- What does thinking outside of the box look like?
- If this new possibility was obtainable, what would I do?
- Manage the Scarcity Inner Voice
A scarcity mindset often presents as a quiet, subtle voice. Sometimes we’re aware of it. Other times we’re not. Scarcity thinking is the internal dialogue that plays in the background of our mind. Telling us that there’s not enough. That we’re not enough.
It’s crucial to increase our self-awareness regarding this scarcity voice in order to conquer it. We must pay attention to the soft, but often inaccurate and unhelpful thoughts and behaviors related to “not enough”. Once we notice the presence of scarcity thinking and behavior, we can challenge and replace it with more accurate and productive beliefs that are grounded in possibilities.
Where can you see yourself or your team members falling into this kind of scarcity thinking and behavior? That there isn’t enough. Enough time, money or resources.
How could a work environment that allows for the discovery of possibilities, opportunities and solutions enhance you and your team’s well-being, and keep your skilled team members energized and excited about their jobs?
Professional development opportunities are an ideal way to examine and shift mindsets, and if you and your team are not engaging in these opportunities, now may be the perfect time to begin! You may be missing out on a powerful tool that can elevate the well-being for yourself, your staff and your students.
About June Parks, Ph.D.
June Parks, Ph.D. is a licensed clinical psychologist, consultant, speaker, and youth empowerment expert who shows young people, and the professionals who provide services to them, how to obtain youth mental wellness and resilience. Dr. Parks celebrates the creativity, passion, and unique talents that reside within young people and this appreciation can be found in every aspect of her work. With over 20 years of experience in the areas of child psychology and childhood trauma, Dr. Parks has the skills to heighten youth and student well-being, and she shows other professionals how to do the same while never losing sight of their own personal and professional wellness. Dr. Parks elevates the professional knowledge of higher education student services professionals through experiential activities that increase learning and discovery. Dr. Parks has been featured in webinars, podcasts, and panels for groups including The Association of University and College Counseling Center Directors, The University of Chicago, Loyola University Chicago, and The National Child Traumatic Stress Network.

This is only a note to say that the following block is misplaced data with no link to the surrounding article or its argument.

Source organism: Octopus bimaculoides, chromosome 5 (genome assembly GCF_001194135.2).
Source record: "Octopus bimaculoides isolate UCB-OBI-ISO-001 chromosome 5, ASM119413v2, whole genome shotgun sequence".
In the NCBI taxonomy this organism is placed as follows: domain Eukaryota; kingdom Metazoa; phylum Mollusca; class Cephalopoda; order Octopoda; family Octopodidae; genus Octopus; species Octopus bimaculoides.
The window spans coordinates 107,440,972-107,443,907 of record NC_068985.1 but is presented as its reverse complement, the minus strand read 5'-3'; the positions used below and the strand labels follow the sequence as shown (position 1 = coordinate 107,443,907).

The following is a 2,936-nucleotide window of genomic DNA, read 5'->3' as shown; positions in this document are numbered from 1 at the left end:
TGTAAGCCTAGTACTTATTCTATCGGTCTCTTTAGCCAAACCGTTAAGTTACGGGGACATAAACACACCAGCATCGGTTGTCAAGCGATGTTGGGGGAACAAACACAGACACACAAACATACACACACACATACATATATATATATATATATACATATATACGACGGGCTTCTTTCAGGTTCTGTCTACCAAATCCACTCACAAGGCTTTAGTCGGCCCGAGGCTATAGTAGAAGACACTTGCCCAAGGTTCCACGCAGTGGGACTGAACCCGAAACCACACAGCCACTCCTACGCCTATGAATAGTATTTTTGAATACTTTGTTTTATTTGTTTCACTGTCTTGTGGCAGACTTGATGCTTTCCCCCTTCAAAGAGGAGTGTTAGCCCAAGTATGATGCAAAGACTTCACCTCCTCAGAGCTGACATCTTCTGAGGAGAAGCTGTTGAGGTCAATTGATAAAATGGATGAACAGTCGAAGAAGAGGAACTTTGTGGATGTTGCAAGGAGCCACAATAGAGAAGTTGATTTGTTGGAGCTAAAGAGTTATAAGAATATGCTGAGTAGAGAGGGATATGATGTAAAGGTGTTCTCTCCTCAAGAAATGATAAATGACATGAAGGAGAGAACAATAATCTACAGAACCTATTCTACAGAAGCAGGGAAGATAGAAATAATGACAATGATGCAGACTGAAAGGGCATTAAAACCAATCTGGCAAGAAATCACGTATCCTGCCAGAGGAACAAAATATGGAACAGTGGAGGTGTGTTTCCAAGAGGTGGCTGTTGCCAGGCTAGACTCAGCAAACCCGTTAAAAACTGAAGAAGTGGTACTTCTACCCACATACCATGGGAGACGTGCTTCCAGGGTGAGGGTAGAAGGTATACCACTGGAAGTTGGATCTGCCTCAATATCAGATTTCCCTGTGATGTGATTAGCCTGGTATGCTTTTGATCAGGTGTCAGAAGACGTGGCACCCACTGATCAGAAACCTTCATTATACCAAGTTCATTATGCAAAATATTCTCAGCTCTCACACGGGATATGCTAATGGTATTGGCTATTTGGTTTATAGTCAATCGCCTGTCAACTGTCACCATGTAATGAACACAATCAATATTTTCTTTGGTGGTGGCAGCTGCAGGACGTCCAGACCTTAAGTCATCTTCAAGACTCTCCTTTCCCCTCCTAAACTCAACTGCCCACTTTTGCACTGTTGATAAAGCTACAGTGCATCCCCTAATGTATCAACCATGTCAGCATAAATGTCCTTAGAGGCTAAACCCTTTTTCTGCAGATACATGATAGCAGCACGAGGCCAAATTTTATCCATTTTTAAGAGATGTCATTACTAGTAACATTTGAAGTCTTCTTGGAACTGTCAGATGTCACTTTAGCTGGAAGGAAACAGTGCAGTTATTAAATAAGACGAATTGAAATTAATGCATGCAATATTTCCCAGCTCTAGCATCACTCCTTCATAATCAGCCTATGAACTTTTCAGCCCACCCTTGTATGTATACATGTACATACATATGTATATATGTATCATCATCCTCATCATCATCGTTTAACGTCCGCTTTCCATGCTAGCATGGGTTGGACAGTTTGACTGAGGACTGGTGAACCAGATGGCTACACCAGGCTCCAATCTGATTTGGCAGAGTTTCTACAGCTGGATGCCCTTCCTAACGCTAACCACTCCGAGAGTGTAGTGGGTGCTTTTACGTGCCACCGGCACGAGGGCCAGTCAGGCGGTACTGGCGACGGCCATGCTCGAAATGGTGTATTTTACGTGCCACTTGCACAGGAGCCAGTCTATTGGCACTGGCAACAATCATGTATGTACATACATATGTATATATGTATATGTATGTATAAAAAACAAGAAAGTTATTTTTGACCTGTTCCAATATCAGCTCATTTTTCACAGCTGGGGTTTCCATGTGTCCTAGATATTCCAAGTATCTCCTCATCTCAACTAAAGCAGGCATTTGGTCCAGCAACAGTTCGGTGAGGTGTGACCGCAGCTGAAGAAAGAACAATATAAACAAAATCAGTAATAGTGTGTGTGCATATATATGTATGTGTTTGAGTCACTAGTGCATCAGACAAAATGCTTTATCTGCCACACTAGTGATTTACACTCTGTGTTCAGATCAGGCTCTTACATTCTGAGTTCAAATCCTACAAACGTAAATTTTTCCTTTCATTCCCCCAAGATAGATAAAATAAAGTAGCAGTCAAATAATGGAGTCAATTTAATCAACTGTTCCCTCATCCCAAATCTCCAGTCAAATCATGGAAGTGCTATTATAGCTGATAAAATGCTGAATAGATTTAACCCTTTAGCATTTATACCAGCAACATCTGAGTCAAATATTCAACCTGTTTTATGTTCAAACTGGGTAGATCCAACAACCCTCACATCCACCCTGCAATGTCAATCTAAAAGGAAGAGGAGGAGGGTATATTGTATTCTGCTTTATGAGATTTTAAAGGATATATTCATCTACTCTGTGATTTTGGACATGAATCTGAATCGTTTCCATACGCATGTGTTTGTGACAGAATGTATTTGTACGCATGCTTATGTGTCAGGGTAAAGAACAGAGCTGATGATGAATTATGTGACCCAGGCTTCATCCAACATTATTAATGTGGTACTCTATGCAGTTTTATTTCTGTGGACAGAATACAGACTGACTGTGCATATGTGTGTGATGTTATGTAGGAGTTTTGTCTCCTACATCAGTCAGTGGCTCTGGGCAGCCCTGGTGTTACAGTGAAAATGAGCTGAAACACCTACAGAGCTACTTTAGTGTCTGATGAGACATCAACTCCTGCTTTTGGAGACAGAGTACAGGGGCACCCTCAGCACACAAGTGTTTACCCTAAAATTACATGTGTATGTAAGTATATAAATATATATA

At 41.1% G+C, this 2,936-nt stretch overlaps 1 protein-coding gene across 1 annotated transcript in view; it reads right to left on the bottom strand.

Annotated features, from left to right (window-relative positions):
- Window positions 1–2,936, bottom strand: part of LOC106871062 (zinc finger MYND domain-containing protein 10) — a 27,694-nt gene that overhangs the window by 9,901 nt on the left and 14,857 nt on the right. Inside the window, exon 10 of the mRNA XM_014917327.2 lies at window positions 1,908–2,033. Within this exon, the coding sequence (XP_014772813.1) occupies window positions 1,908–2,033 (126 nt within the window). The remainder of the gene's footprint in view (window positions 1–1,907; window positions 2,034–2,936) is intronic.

P.S… And when you’re ready, here’s how I can help. I work with higher education student services professionals to enhance the well-being for themselves, their staff, and students so that they can achieve greater professional satisfaction and productivity, and reduce burnout and staff turnover. If you would like to explore what an engagement might look like for your team…let’s schedule a call.
You can also connect with me at firstname.lastname@example.org.